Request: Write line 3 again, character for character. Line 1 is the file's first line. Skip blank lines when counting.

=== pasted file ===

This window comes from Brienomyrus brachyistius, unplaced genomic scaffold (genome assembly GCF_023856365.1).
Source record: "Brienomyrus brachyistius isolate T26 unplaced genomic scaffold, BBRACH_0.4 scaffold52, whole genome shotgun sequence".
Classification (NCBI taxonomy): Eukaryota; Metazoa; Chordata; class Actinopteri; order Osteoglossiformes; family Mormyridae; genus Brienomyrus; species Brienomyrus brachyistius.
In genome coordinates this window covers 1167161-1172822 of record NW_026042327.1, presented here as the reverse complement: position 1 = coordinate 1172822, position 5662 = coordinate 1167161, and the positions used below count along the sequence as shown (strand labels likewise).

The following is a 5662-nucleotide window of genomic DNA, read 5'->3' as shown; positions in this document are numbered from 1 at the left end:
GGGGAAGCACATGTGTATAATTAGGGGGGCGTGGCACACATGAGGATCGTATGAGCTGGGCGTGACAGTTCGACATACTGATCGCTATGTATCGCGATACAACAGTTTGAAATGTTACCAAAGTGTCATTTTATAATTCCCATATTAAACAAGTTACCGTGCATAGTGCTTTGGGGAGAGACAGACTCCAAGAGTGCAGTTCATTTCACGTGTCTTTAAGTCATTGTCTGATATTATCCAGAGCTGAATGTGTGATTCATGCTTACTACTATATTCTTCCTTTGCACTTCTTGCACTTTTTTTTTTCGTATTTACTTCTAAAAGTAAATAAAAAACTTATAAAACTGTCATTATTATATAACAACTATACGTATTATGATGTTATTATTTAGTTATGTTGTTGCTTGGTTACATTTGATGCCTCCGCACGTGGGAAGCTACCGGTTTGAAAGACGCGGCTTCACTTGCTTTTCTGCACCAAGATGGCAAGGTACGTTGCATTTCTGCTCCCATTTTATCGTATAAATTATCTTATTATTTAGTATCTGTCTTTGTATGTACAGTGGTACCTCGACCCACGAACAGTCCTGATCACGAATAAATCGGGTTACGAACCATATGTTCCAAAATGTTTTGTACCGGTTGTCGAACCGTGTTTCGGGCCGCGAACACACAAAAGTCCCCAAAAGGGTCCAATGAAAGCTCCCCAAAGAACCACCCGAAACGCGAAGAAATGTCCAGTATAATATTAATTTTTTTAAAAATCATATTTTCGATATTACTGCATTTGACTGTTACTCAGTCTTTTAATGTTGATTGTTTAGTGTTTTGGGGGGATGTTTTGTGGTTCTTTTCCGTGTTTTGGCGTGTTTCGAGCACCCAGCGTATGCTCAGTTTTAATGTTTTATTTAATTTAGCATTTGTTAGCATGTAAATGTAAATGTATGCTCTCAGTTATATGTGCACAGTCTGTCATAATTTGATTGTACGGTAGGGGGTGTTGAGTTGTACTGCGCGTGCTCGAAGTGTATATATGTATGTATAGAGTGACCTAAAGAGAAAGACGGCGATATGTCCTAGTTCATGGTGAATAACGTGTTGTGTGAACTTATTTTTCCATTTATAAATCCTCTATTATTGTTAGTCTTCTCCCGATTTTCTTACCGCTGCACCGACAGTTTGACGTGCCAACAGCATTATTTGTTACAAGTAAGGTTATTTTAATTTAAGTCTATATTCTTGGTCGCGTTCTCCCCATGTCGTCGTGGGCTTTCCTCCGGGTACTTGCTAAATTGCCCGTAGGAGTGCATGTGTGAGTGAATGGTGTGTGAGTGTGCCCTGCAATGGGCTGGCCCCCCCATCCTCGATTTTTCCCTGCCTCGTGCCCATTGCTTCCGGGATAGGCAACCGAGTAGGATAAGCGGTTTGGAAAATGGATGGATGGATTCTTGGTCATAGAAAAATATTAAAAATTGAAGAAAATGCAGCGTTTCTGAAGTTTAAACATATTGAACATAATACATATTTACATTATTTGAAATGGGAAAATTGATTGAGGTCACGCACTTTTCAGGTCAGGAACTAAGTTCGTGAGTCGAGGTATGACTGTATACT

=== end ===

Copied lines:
Classification (NCBI taxonomy): Eukaryota; Metazoa; Chordata; class Actinopteri; order Osteoglossiformes; family Mormyridae; genus Brienomyrus; species Brienomyrus brachyistius.